Congress Moves to Control Trump on Russia
photo by Louis Jacobson, Tampa Bay Times

THE VETO-PROOF legislation codifying and expanding sanctions against Russia infuriated President Trump.

Russia’s Prime Minister Medvedev threw shade.

There’s enough wiggle room in Trump’s statement — he hates being a supplicant to Congress — to render it virtually meaningless. He’s got the same PR problem as the Russians.

There are two bills in Congress to further hem Trump in where firing Special Counsel Robert Mueller is concerned.

Mueller has impaneled a Washington, D.C. grand jury, going beyond where this started with Michael Flynn.

Watch this space…

THE WHITE HOUSE
Office of the Press Secretary
FOR IMMEDIATE RELEASE
August 2, 2017

STATEMENT BY THE PRESIDENT

Today, I have signed into law H.R. 3364, the “Countering America’s Adversaries Through Sanctions Act.” While I favor tough measures to punish and deter aggressive and destabilizing behavior by Iran, North Korea, and Russia, this legislation is significantly flawed.

In its haste to pass this legislation, the Congress included a number of clearly unconstitutional provisions. For instance, although I share the policy views of sections 253 and 257, those provisions purport to displace the President’s exclusive constitutional authority to recognize foreign governments, including their territorial bounds, in conflict with the Supreme Court’s recent decision in Zivotofsky v. Kerry.

Additionally, section 216 seeks to grant the Congress the ability to change the law outside the constitutionally required process. The bill prescribes a review period that precludes the President from taking certain actions. Certain provisions in section 216, however, conflict with the Supreme Court’s decision in INS v. Chadha, because they purport to allow the Congress to extend the review period through procedures that do not satisfy the requirements for changing the law under Article I, section 7 of the Constitution. I nevertheless expect to honor the bill’s extended waiting periods to ensure that the Congress will have a full opportunity to avail itself of the bill’s review procedures.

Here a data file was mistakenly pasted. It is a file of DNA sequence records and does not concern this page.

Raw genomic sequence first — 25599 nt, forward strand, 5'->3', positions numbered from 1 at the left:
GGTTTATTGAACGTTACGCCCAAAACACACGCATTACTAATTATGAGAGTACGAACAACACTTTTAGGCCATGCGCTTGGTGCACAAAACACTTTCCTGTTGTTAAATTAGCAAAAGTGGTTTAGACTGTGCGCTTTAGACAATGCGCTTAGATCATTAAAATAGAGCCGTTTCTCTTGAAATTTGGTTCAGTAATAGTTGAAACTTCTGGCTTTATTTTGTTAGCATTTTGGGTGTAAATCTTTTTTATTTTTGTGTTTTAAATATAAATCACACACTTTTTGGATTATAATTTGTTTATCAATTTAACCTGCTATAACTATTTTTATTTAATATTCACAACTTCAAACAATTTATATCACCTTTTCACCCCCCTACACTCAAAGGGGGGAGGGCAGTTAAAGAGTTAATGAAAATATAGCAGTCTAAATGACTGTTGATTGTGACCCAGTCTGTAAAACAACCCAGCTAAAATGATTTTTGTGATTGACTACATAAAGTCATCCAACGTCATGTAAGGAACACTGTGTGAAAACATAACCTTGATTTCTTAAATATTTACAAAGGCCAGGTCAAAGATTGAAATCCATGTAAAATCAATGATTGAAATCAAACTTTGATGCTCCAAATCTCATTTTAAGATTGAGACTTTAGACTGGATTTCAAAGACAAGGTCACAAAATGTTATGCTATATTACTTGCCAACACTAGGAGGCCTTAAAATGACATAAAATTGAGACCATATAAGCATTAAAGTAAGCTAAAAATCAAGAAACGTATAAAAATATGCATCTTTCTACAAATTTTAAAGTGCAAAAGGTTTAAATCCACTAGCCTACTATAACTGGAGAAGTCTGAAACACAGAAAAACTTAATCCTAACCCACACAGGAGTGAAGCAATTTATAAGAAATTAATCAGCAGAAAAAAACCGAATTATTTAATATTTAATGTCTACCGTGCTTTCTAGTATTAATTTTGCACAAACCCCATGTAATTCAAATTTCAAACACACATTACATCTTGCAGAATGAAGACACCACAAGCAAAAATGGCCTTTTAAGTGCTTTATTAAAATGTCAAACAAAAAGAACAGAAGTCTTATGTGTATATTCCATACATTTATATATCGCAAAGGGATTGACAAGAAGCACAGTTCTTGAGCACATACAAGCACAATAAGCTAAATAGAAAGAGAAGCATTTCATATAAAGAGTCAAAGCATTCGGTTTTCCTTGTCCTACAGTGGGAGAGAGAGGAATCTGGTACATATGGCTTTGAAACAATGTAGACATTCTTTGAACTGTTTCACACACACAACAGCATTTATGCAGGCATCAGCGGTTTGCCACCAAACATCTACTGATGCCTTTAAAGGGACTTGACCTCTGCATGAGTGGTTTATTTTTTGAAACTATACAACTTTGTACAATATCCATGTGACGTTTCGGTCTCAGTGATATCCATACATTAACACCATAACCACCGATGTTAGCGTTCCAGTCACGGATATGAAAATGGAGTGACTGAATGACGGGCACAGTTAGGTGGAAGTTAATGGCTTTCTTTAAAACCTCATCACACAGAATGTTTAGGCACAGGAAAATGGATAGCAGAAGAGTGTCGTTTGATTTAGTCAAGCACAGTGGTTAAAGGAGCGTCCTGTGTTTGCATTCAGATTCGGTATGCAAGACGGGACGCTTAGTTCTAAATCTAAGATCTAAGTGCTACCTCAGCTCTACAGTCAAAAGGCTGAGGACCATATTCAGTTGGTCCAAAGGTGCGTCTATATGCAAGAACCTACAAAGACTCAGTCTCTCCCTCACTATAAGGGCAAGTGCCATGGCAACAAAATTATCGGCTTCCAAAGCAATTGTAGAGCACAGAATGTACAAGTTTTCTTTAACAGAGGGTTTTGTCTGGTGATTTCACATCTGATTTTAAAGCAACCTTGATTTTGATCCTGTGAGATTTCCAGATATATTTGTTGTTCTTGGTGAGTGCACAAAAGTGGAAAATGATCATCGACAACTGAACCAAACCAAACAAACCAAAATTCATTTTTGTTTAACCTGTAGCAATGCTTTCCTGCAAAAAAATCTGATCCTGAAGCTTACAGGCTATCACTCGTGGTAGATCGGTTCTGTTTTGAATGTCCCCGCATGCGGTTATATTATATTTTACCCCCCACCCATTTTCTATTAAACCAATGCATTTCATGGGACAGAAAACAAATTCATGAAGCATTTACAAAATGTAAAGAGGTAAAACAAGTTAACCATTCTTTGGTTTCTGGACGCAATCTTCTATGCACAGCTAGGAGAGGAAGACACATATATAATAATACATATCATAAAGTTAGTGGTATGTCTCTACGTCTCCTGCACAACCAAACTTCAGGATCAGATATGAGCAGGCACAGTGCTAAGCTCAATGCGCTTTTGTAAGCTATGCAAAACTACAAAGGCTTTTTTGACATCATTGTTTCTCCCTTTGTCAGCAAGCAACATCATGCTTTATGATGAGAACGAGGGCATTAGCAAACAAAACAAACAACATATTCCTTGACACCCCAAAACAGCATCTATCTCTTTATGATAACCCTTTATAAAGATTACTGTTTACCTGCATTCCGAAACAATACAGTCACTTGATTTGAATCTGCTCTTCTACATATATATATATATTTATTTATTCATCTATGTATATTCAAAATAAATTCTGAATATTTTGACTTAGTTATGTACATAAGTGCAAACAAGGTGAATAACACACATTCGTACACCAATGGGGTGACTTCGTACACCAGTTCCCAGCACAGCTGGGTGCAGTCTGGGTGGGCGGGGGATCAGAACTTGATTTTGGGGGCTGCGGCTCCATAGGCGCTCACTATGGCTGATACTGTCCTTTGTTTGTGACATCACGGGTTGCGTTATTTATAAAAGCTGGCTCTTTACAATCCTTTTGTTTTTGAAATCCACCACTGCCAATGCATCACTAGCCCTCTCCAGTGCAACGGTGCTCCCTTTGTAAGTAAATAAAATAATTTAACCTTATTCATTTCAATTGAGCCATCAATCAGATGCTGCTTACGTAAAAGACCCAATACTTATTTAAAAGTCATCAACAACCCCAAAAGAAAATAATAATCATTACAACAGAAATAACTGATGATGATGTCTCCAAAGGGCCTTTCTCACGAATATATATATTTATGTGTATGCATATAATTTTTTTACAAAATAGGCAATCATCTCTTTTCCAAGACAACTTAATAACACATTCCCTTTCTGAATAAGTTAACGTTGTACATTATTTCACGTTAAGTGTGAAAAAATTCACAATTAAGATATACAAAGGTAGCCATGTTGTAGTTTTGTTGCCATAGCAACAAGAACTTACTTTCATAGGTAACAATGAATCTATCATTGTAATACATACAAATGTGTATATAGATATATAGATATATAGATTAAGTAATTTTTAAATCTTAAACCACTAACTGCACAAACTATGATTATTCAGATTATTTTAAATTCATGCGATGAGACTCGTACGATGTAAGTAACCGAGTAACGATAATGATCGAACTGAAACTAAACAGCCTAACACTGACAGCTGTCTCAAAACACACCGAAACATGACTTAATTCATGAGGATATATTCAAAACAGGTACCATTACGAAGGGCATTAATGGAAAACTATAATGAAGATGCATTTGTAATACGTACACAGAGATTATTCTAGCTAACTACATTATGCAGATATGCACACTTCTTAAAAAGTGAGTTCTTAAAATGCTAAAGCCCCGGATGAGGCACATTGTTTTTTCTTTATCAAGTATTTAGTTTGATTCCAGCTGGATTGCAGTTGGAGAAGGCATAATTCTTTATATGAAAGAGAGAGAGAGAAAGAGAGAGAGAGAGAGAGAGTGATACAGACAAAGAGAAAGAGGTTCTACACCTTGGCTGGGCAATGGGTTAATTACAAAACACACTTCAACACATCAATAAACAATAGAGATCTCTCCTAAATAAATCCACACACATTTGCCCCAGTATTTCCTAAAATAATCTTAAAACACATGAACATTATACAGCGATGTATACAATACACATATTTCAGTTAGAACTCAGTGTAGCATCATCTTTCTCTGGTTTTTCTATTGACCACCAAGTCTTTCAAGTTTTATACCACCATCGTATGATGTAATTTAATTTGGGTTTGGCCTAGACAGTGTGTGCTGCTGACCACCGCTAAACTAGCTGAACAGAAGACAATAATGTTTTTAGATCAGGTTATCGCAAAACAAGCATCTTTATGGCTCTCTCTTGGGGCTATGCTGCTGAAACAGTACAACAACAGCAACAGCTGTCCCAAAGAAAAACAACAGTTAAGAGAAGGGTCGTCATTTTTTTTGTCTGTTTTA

Further, certain provisions, such as sections 254 and 257, purport to direct my subordinates in the executive branch to undertake certain diplomatic initiatives, in contravention of the President’s exclusive constitutional authority to determine the time, scope, and objectives of international negotiations. And other provisions, such as sections 104, 107, 222, 224, 227, 228, and 234, would require me to deny certain individuals entry into the United States, without an exception for the President’s responsibility to receive ambassadors under Article II, section 3 of the Constitution. My Administration will give careful and respectful consideration to the preferences expressed by the Congress in these various provisions and will implement them in a manner consistent with the President’s constitutional authority to conduct foreign relations.

Finally, my Administration particularly expects the Congress to refrain from using this flawed bill to hinder our important work with European allies to resolve the conflict in Ukraine, and from using it to hinder our efforts to address any unintended consequences it may have for American businesses, our friends, or our allies.

DONALD J. TRUMP

THE WHITE HOUSE,
August 2, 2017.